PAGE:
too much. Ironically, the best game is a throw-away bonus game that doesn't even use the GamePad. It's a simple pachinko-style game where you drop bouncing balls down a peg-board and into slots. Nintendo Land is a nice way to get acquainted with your brand new Wii U, but it won't sell systems like Wii Sports did for the original Wii. None of these games could stand alone, but taken as a whole it's not a bad package, especially if you have kids. © Copyright 2013 The Video Game Critic.
Resident Evil: Revelations
Publisher: Capcom (2013)
Rating: Mature 17+ (blood and gore, intense violence, language)
Resident Evil: Revelations provided superb survival horror for the Nintendo 3DS, and it looks even better on the big screen. In many ways it's a throwback to the original Resident Evil trilogy that appeared on the Playstation in the late 90's. The story is cheesy, the dialogue is ridiculous, the puzzles are familiar, and the controls are stiff. The game also happens to be a heck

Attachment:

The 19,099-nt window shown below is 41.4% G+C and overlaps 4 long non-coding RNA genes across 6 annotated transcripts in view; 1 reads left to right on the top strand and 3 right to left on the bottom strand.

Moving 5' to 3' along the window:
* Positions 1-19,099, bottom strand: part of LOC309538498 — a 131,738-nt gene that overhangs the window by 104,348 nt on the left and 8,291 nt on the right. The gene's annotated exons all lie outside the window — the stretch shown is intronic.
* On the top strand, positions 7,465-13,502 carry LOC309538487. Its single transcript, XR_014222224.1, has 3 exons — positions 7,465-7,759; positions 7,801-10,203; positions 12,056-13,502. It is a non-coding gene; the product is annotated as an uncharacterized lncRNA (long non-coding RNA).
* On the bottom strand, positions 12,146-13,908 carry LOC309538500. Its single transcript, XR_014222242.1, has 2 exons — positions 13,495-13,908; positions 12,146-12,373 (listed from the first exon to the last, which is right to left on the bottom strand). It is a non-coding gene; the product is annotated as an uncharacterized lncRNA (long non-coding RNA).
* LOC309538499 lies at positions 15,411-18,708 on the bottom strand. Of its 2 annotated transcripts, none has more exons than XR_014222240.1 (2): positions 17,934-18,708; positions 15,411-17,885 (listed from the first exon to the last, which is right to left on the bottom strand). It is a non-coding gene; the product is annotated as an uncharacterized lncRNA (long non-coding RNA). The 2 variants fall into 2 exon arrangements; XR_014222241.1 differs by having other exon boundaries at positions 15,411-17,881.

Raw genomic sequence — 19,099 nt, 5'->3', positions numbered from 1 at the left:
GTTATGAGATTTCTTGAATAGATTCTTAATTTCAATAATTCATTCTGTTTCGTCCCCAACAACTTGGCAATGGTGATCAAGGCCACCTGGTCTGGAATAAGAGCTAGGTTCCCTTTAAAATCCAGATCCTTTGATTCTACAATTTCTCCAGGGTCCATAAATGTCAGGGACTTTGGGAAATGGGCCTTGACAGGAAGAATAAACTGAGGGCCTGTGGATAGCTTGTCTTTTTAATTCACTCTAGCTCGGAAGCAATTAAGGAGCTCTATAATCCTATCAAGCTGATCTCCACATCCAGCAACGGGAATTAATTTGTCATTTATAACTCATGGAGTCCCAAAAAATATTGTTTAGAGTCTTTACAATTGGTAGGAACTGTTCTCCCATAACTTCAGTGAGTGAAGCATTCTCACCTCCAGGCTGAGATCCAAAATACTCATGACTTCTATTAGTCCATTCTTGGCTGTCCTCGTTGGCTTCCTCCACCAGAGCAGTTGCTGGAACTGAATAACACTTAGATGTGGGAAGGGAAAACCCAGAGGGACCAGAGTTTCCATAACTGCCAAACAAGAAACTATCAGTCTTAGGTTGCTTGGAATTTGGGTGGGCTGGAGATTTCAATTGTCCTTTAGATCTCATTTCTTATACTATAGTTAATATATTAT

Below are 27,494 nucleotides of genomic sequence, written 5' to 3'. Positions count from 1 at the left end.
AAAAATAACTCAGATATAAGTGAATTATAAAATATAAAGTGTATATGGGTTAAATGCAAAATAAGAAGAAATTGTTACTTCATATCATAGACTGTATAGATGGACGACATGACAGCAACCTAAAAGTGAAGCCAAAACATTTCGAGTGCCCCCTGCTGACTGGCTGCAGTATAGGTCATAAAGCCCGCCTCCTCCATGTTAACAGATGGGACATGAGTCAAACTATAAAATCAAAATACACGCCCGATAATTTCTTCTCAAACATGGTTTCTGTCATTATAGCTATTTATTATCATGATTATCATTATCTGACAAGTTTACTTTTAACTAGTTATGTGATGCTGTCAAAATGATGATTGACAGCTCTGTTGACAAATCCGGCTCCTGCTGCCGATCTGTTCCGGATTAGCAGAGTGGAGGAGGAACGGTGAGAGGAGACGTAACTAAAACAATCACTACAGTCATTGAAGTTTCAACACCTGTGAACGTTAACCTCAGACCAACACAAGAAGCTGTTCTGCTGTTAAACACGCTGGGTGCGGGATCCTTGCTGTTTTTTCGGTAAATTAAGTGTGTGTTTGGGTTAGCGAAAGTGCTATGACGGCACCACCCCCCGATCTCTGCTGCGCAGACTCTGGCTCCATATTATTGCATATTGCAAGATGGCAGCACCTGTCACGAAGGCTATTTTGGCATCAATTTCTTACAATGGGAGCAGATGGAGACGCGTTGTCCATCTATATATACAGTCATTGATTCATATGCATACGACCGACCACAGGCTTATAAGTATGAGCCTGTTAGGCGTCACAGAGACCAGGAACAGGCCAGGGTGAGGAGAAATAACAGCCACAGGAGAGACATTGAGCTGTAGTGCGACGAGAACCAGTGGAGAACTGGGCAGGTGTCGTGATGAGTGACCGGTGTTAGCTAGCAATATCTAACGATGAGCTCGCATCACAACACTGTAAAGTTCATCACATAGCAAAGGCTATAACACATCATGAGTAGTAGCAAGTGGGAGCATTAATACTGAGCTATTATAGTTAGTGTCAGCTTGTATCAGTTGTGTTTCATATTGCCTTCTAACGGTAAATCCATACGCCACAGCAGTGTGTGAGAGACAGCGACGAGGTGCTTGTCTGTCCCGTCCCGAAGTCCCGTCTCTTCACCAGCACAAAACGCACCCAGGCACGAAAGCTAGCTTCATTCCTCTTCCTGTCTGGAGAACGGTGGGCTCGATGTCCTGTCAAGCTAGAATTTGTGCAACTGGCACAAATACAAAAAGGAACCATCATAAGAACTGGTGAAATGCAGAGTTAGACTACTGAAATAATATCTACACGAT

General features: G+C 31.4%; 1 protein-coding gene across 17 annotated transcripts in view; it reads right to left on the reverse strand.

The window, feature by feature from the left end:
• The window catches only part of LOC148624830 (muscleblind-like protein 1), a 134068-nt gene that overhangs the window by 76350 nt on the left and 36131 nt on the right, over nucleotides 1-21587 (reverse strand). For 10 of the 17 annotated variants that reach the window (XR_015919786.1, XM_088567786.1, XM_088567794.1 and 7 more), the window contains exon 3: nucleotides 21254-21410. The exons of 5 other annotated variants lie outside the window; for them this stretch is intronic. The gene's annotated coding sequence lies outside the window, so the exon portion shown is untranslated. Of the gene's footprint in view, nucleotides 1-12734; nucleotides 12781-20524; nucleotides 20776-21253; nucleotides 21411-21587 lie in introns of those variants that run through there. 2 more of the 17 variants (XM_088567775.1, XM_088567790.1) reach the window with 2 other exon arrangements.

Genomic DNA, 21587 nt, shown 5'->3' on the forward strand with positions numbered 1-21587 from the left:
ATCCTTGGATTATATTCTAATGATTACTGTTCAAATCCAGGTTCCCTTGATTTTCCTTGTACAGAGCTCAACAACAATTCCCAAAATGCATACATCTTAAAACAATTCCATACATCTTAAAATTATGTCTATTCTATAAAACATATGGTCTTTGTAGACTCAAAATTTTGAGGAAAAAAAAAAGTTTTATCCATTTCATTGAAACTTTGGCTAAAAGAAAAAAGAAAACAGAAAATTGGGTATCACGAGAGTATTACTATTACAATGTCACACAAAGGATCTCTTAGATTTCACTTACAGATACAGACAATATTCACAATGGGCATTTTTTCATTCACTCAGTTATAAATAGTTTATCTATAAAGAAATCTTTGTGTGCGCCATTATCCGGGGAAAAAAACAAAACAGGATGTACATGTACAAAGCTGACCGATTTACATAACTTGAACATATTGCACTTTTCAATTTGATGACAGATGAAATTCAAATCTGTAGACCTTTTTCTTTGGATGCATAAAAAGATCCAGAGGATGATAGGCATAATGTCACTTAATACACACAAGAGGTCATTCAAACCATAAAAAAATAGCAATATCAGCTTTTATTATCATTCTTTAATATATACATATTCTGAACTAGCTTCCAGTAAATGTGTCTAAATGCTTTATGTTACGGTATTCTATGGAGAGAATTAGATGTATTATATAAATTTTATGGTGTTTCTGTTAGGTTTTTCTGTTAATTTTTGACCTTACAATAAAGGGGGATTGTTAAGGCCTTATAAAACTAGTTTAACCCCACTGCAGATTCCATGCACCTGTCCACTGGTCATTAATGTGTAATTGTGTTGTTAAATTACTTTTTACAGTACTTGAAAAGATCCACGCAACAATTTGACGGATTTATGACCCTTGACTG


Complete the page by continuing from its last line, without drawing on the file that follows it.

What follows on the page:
of a lot of fun, and its slow, deliberate pace allows suspense to properly build. Despite having previously played the 3DS version, Revelations still